Project: Private Residence, Hampton Bays, New York
As an Architect, I feel it is my obligation to design buildings that are not only beautiful and meet my Client’s needs & expectations, but are ALSO good stewards of the earth, energy and utility. The great Swiss Architect, LeCorbusier, proclaimed in 1923 that “the house is a machine for living”. A visionary statement that is more relevant than ever in our contemporary environment.
The operation of Buildings consume 40% of the world’s energy. Housing in the United States is a massive component in this statistic. How many of us growing up even considered this topic would carry so much weight in today’s world. Yet, as households across our country find that month to month energy costs continue to rise and pay their checks do not. Energy bills are choking families everywhere. That fact is, the cost of fossil fuels are not coming down any time soon and no matter what the Energy Company’s proclaim as the next “Silver Bullet”, these are 50 year solutions at best. We can’t count on top down solutions any longer!
Design can make a difference! It is my belief that millions of small solutions can have a greater impact than singular larger ones. This is the main idea behind the ENERGY STAR program developed and operated by the EPA and certain States who chose to take part. The fundamental goal of the program is put forth a series of guidelines that provide a framework for Architects, Builders and Home Owners to design and develop more energy efficient, sustainable buildings. Since it’s inception in 1982, It has had a significant impact in reducing our country’s energy use, carbon footprint and is responsible for thousands of products used by people around the world.
Sheridan Green is a residence in Hampton Bays, New York that will be an Energy Star qualified home, achieving at a minimum, a Tier 3 (out of 4) rating from the program. The primary energy index used to measure the energy efficiency of a building is the HERS index (Home Energy Rating System). The system works as follows: 0 = best (net zero energy consumption to energy generation ratio), 100 = worst. A HERS rating of 70 is the minimum rating in which a building can be considered eligible for the program. Sheridan Green has a preliminary HERS rating of 6. We are going for 0!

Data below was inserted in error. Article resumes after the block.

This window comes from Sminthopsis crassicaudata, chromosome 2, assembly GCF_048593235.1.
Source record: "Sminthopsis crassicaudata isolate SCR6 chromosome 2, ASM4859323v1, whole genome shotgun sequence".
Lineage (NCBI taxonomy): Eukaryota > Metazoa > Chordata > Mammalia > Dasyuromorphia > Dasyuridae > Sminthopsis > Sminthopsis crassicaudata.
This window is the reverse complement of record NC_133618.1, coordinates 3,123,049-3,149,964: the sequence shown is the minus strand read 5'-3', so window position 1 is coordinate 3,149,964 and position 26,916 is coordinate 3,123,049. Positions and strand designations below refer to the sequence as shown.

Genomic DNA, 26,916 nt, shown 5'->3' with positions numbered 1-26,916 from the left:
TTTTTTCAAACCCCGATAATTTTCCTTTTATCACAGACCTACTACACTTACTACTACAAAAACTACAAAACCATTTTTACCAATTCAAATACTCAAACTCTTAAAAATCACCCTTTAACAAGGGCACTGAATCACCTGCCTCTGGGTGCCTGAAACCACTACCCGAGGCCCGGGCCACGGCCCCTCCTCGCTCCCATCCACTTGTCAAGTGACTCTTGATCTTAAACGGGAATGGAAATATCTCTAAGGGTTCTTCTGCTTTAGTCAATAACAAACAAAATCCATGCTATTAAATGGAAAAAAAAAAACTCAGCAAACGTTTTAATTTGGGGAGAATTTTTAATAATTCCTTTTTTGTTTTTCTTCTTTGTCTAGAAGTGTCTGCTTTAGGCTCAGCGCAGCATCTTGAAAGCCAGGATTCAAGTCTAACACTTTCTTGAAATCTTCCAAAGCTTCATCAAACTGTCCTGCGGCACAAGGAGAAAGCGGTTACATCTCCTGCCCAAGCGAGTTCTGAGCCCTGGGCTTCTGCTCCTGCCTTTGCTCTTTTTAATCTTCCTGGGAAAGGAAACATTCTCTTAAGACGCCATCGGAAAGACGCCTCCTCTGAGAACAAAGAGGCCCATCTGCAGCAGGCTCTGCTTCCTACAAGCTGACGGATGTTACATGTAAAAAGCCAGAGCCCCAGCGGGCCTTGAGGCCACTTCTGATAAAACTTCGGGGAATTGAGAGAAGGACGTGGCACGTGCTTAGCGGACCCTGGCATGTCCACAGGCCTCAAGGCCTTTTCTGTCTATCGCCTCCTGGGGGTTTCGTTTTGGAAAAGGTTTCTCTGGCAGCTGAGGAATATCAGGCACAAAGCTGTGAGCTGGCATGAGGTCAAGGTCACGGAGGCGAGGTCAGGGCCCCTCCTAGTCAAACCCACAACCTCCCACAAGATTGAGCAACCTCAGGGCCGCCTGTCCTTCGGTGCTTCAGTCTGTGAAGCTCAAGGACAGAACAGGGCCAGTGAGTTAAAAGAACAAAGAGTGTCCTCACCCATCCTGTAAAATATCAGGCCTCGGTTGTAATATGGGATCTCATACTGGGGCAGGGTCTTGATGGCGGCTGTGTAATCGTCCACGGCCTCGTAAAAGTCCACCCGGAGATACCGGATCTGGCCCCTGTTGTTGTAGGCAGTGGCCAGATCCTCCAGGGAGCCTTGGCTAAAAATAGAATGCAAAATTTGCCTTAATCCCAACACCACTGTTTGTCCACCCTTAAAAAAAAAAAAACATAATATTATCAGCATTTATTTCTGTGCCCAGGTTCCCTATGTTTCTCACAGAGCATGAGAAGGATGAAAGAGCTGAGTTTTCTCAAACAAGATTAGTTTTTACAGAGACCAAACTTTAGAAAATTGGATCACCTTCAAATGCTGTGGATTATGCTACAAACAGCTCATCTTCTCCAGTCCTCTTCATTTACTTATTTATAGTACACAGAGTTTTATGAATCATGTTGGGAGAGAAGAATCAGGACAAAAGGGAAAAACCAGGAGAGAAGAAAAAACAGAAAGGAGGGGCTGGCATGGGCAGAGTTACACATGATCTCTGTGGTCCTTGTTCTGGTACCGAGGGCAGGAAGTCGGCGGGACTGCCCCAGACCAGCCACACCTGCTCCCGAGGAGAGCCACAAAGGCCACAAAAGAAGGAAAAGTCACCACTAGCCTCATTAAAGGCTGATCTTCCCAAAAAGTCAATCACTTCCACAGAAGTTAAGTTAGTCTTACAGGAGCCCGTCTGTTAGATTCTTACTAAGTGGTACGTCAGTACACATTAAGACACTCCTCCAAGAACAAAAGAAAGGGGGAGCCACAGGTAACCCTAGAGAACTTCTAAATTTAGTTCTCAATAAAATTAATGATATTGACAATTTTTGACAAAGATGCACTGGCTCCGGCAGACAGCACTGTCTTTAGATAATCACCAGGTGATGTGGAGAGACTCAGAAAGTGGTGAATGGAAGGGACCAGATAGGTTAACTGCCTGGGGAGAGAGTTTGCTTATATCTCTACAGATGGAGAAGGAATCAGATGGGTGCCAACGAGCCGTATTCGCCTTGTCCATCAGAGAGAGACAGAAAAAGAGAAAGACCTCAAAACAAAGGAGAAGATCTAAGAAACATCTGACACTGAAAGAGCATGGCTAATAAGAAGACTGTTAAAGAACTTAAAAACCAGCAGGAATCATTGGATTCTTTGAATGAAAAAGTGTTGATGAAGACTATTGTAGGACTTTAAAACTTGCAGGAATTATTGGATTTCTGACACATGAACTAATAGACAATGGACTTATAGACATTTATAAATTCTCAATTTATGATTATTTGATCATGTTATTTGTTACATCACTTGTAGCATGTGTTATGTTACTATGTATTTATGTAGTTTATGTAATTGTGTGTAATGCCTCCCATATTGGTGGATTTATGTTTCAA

Buildings can generate and use energy in numerous ways known as ACTIVE and PASSIVE design strategies. An ACTIVE design strategy would be a solar photovoltaic array that creates electric and is used by the structure itself. A PASSIVE strategy would be the winter sun, penetrating deep into the house and providing free heat by warming the interior space. Good design uses these principals as part of its palette.
The following outlines how this project, Sheridan Green approaches these topics, as well as sustainable design practices at all levels of construction and presents a template for considering the design for any house or building. These ideas together represent a new attitude towards making houses. MODERN-HOMESTEADING. Your property, your energy, your choice!
Any construction endeavor is a carefully orchestrated operation composed of many people, all of which provided their knowledge and expertise as the project moves along. As the Architect and General Contractor of this project, it is up to me to assemble this esteemed group of individuals and companies. They are as follows from left to right in the pictures below:
- Chris Recchion: HVAC
- Larry Musso: Plumbing
- Frazer P. Dougherty (white hat): Energy Star Consultant, LEED AP
- Christopher Jeffrey: Architect, General Contractor, Chief Pointer
- John Luciano: Electrician
- Bob Barauskas, Speonk Lumber: Materials
- Scott Downs, New Town Construction: Excavation, Septic, Grading
- Carlos Alves: Concrete
- Dave Wandoloski, New Century Construction: Framing, Siding
- Richard Martin, Martin’s Roofing: EPDM, Metal Standing Seam, Asphalt Shingles
- Panorama Glass: Insulated Panels, Glass Railings
- Robert Casola, Casola Well Drilling: Geo-thermal & Domestic Wells
- American Solar Partners: Photovoltaic System